20 June 2022

Too many Brits don’t know how to manage their money – here’s how to help

By Carolyn Griffith

In three weeks’ time, the Chancellor’s new cost of living package will start to be felt in people’s pockets, relieving some of the immediate pressure on household budgets. These measures will shield those on the lowest incomes from some of the worst effects of the inflationary headwinds buffeting the Western world – but only temporarily.

To build Britain’s resilience in the years ahead, we need now to urgently renew our approach to financial education. Today the Centre for Social Justice publishes the findings of a major new inquiry, in partnership with Lowell, which sets out how.

Financial literacy – that is the skills, knowledge, attitudes and behaviours needed to manage money well – is sorely lacking in this country. The CSJ’s new report, On the Money: A roadmap to lifelong financial learning, shows that one in two of us have been found unable to pass a financial literacy test, while 24 million people – around half of adults – don’t feel confident managing their money day to day.

The research reveals that financial literacy is lacking throughout the lifespan, wreaking havoc on family finances and retirement prospects alike. Our polling found that an astonishing 46% of adults – roughly 14 million people – with experience of financial difficulty believe that poor money management skills contributed to their situation.

This should perhaps come as no surprise. From childhood through to old age, people now have a bewildering number of financial choices to make. As consumers are expected to navigate a fast-evolving world of new financial products, avoid inappropriate credit options and sophisticated fraudsters, strong financial savviness is not just a ‘nice’ to have, it’s a ‘need’ to have.

One in eight young people who have used a buy now, pay later credit agreement have been contacted by a debt collector, according to one study. Almost half (43%) of people aged 65 or over have been targeted by scammers, while 44% of all adults believe that their financial situation would improve with more financial education, increasing to two-thirds of those aged 18-34.

Today, our financial education offer is underpreparing people to manage their increasingly complex financial lives. Despite the introduction of financial education to the national curriculum for secondary schools in 2014, the CSJ has heard concerning evidence that this has not translated into boosting financial education as originally intended. Too many children still finish their journey through school without receiving high quality financial education. Indeed, two thirds of teachers believe students leave school with a low level of financial understanding.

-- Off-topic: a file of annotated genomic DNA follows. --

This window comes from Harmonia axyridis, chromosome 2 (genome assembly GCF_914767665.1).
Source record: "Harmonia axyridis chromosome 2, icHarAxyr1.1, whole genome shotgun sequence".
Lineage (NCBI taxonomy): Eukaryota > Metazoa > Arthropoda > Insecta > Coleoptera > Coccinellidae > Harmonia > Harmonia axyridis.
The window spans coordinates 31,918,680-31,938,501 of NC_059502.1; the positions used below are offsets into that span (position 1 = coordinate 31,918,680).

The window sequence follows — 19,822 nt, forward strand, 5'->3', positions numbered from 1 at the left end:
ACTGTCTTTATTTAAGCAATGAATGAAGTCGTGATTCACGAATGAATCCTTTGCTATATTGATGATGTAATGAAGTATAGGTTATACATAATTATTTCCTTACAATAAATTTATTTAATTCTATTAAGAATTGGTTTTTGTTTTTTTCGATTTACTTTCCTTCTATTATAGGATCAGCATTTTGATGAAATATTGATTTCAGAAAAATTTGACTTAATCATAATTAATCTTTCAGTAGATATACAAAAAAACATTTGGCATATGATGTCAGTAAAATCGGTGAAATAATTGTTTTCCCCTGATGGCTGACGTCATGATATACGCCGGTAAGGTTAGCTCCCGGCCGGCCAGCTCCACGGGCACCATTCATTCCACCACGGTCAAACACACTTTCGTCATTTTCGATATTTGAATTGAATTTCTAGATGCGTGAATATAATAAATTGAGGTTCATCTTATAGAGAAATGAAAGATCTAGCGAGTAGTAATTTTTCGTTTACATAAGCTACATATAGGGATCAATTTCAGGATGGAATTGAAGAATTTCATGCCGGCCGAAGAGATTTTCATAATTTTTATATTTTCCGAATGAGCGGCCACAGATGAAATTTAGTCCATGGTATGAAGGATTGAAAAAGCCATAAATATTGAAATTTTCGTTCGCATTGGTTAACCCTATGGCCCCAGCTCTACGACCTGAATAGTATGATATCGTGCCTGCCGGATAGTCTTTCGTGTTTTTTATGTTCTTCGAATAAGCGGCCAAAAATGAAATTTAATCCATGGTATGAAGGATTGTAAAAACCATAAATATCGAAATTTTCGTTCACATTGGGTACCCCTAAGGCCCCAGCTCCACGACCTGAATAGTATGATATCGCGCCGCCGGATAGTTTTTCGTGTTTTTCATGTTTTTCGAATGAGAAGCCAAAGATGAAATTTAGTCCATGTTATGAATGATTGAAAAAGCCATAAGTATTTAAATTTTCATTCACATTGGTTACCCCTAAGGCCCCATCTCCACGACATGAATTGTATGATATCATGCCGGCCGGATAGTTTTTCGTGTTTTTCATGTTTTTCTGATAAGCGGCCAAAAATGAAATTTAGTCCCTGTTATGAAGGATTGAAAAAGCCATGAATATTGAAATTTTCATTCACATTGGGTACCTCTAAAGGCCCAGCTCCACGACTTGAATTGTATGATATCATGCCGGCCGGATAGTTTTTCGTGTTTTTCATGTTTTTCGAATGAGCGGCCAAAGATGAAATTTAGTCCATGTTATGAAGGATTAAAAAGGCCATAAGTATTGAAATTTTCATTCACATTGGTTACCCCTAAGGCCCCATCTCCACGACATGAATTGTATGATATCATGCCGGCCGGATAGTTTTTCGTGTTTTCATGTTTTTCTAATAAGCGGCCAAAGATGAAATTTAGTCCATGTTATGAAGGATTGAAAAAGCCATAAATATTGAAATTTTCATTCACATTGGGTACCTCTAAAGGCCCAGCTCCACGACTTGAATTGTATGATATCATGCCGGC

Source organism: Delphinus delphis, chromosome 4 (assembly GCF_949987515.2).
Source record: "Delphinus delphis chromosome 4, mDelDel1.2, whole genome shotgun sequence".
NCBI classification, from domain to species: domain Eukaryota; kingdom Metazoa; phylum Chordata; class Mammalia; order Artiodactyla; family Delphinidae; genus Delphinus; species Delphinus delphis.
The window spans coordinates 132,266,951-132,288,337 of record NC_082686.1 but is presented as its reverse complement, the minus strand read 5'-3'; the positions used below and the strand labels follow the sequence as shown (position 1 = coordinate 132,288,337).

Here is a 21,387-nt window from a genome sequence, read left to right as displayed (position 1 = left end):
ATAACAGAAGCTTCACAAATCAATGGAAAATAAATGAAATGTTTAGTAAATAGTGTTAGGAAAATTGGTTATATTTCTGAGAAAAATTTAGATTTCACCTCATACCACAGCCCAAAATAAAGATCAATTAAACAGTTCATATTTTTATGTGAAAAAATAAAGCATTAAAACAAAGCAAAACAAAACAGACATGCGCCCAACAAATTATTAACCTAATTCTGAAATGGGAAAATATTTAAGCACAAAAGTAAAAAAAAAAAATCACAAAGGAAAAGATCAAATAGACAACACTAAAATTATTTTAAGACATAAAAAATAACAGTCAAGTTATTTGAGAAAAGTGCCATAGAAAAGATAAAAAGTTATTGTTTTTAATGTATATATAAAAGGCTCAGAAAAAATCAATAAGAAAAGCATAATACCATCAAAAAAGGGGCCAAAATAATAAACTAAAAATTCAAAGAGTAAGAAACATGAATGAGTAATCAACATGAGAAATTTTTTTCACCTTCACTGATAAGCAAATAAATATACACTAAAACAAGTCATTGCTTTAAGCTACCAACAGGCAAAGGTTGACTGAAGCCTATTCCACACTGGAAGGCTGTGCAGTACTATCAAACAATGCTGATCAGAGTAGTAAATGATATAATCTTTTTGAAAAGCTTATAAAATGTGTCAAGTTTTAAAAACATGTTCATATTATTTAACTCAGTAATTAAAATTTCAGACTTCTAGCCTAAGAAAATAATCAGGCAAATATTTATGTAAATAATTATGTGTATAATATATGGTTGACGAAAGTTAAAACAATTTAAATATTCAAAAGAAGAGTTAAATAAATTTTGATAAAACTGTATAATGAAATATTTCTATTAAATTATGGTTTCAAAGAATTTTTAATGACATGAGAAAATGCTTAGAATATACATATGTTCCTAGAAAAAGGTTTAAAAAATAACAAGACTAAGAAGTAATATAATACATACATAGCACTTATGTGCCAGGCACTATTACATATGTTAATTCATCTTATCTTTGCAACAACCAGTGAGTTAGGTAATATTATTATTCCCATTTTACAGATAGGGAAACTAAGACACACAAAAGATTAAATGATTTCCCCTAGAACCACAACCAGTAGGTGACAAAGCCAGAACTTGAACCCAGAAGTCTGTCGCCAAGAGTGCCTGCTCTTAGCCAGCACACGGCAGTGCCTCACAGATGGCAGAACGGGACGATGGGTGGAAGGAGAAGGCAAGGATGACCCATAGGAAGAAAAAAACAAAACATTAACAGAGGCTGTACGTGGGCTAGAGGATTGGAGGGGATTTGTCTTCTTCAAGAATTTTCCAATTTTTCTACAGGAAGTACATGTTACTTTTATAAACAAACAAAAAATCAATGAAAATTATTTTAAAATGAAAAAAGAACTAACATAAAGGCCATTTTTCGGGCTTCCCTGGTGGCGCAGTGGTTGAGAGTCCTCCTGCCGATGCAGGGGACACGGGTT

To put financial education firmly back on the map, we propose a three-pronged solution.

First, we must start earlier. That means adding financial education to the national curriculum in primary schools, as it is in Scotland and Wales. Money habits and behaviours that will stick with children for life are formed by age seven, according to the Government’s Money and Pensions Service – yet just one in three children receive any education about money at primary school. This is also despite the National Audit Office finding there to be 55,000 ‘problem gamblers’ aged 11-16 in England and a further 85,000 at risk.

Second, we must ensure that the financial education which is already on the curriculum is taught in practice. We can do this by strengthening statutory requirements in schools and incentivising the use of evidence-based methods of teaching, such as experiential ‘learning by doing’ financial education, which is shown to have the highest quality long-term learning outcomes for pupils.

Finally, we must tackle low financial literacy in adulthood and later life. There are several ‘teachable moments’ in a person’s life, such as starting a new job, enrolling on benefits, taking a pension or seeking debt advice. A portion of the Chancellor’s welcome £560m investment in adult skills should be used to leverage the workplace, welfare system, further education settings and financial services to deliver financial education to adults of all ages.

Any suggestion that people can ‘financially educate’ themselves out of the cost-of-living crisis should rightly be dismissed as out of touch. But that doesn’t mean we should ignore the longer-term needs of our country. For if the Government is to achieve its ambition to build a high-skilled economy, financial education has to play its part.

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Carolyn Griffith is Senior Researcher at the Centre for Social Justice.

Columns are the author's own opinion and do not necessarily reflect the views of CapX.